If a contractual representation or warranty is false when made, a claim for its breach accrues at the time of the execution of the contract. This is true even where the contract states that its effective date is earlier. The claim cannot accrue earlier, because until there is a binding contract, there can be no claim for breach of warranty. Additionally, in the residential mortgage-backed securities (RMBS) context, it should be noted that the claim cannot generally accrue before the contract, because the trust that is the recipient of the representations and warranties typically does not come into existence prior to the closing of the transaction. Furthermore, the representations and warranties were made as of the closing date, and the contract, which did not explicitly address the statute of limitations, does not indicate a clear intent to alter the accrual date relating to claims for a breach thereof. As such, the IAS court correctly held that the representation and warranty claims accrued on February 7, 2007, the date the pooling and service agreement, the agreement sued upon, was executed.

(Internal quotations and citations omitted) (emphasis added). It is not unusual for agreements to be executed on a date other than the effective date of the agreement. This decision provides a rule for determining the accrual date of a breach of representation and warranty claim in that situation.

Implied Covenant of Good Faith and Fair Dealing Requires Landlord to Consent to Renewal of Sidewalk Cafe Permit

On October 21, 2014, the First Department issued a decision in DMF Gramercy Enterprises, Inc. v. Lillian Troy 1999 Trust, 2014 NY Slip Op. 07110, illustrating the application of the implied covenant of good faith and fair dealing.

In DMF Gramercy Enterprises, the plaintiff sued the defendants over the defendant’s refusal to consent to the plaintiff’s continued operation of a sidewalk café in the space the plaintiff leased from defendants. The First Department affirmed the trial court’s finding that this refusal breached the terms of the lease and, at any rate, “that the implied covenant of good faith and fair dealing would otherwise restrict defendants’ ability to deny consent, and that they have failed to make a satisfactory showing of good faith in this case.” As to the implied covenant of good faith and fair dealing, the First Department explained:

We note initially defendants’ correct assertion that the sidewalk café is not part of the leased premises. . . . Nevertheless, the lease gives plaintiff the right to make use of the sidewalk space. . . .

Having determined that the lease allows plaintiff to use and occupy the sidewalk for the operation of a sidewalk café, it necessarily follows that defendants cannot withhold or revoke their consent to that use absent a good-faith basis. As the Court of Appeals has explained:

In New York, all contracts imply a covenant of good faith and fair dealing in the course of performance. This covenant embraces a pledge that neither party shall do anything which will have the effect of destroying or injuring the right of the other party to receive the fruits of the contract. While the duties of good faith and fair dealing do not imply obligations inconsistent with other terms of the contractual relationship, they do encompass any promises which a reasonable person in the position of the promisee would be justified in understanding were included.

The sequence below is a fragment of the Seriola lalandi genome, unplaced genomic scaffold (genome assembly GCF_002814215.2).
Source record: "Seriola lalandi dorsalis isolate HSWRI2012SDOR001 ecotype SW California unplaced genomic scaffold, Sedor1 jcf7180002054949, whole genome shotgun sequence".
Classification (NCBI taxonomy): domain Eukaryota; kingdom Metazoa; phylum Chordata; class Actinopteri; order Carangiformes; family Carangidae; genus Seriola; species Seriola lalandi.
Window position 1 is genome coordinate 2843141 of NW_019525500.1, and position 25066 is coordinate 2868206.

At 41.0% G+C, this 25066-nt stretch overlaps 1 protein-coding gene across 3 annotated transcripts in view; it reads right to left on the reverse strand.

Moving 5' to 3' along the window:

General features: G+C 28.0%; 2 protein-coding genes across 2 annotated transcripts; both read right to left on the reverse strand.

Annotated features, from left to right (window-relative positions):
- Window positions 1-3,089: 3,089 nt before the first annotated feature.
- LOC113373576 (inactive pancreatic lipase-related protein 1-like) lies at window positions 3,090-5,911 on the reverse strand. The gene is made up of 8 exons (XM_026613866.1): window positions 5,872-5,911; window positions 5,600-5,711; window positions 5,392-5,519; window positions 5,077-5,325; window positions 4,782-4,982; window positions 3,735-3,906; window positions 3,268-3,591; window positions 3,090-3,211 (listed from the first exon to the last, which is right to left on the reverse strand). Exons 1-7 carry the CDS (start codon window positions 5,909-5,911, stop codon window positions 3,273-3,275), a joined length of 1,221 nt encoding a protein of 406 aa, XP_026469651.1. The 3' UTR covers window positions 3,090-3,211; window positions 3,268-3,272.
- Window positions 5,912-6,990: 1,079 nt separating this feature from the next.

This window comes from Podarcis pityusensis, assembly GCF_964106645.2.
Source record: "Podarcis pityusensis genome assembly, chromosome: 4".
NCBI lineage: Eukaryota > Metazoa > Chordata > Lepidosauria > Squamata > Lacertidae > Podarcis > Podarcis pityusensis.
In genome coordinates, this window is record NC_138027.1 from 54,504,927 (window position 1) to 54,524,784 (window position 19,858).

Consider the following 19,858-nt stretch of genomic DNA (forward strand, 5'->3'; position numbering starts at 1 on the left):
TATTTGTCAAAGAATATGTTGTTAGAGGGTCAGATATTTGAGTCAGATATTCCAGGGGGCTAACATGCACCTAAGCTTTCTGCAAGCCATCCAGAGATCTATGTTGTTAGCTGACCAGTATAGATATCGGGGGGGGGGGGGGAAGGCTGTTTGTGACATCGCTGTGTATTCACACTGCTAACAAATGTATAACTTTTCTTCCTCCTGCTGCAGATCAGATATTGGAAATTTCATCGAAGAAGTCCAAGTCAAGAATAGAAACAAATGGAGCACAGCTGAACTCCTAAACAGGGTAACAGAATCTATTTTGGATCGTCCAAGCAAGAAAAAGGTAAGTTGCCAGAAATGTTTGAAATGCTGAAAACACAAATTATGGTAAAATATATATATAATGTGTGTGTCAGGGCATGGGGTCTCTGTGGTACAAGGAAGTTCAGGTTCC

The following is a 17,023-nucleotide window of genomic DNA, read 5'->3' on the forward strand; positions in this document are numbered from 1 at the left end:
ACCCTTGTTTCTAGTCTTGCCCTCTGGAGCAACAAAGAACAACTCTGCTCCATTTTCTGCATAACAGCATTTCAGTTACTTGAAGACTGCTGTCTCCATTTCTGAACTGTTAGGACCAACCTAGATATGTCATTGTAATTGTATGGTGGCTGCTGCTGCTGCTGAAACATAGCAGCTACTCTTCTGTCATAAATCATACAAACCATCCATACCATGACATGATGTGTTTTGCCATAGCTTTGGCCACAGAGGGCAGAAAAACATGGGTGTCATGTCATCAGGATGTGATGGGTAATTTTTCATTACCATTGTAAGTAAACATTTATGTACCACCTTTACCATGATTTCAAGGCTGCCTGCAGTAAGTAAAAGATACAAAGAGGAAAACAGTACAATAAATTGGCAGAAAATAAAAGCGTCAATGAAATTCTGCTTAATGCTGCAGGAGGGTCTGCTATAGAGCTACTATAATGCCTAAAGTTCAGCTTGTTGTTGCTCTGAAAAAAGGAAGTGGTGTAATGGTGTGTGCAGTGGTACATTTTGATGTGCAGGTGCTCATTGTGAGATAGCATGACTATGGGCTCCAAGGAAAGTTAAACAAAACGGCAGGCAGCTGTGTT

Because the stipulated facts demonstrate that the sidewalk café existed at the time of the lease’s execution, plaintiff (through its assignor) was justified in understanding that the landlord promised to refrain from unreasonably withholding its consent to operate the sidewalk café. It is of no moment that paragraph 1(d) of the lease refers to the revocable nature of the right, if any, to maintain beyond the building lines, because that language does not go so far as to give defendants the right to revoke their consent for any reason whatsoever. Furthermore, paragraph 1(d) can be viewed alternatively as affirming that the landlord cannot guarantee the right because it is revocable by the City, the entity that owns the sidewalk and has the authority to grant sidewalk café licenses.

To permit defendants to withhold or revoke their consent at will would destroy plaintiff’s right to receive the fruits of the contract inasmuch as those fruits are gained by operating the sidewalk café. As discussed above, the lease permits plaintiff to use the sidewalk for the operation of a sidewalk café, provided, of course, that such use is lawful. Plaintiff’s sidewalk café can only be lawful if it obtains the consent of the landlord (a prerequisite to the grant of a license by the City). Accordingly, the landlord cannot obstruct plaintiff’s operation of the sidewalk café by refusing in bad faith to consent. As the trial court observed, defendants did not reserve the right to terminate consent in their sole discretion. Therefore, their right to deny consent must be bridled by the implied covenant of good faith and fair dealing.

(Internal quotations and citations omitted).

Standard of “Ordinary and Reasonable Skill and Knowledge” In Legal Malpractice Action Measured As Of the Time of the Representation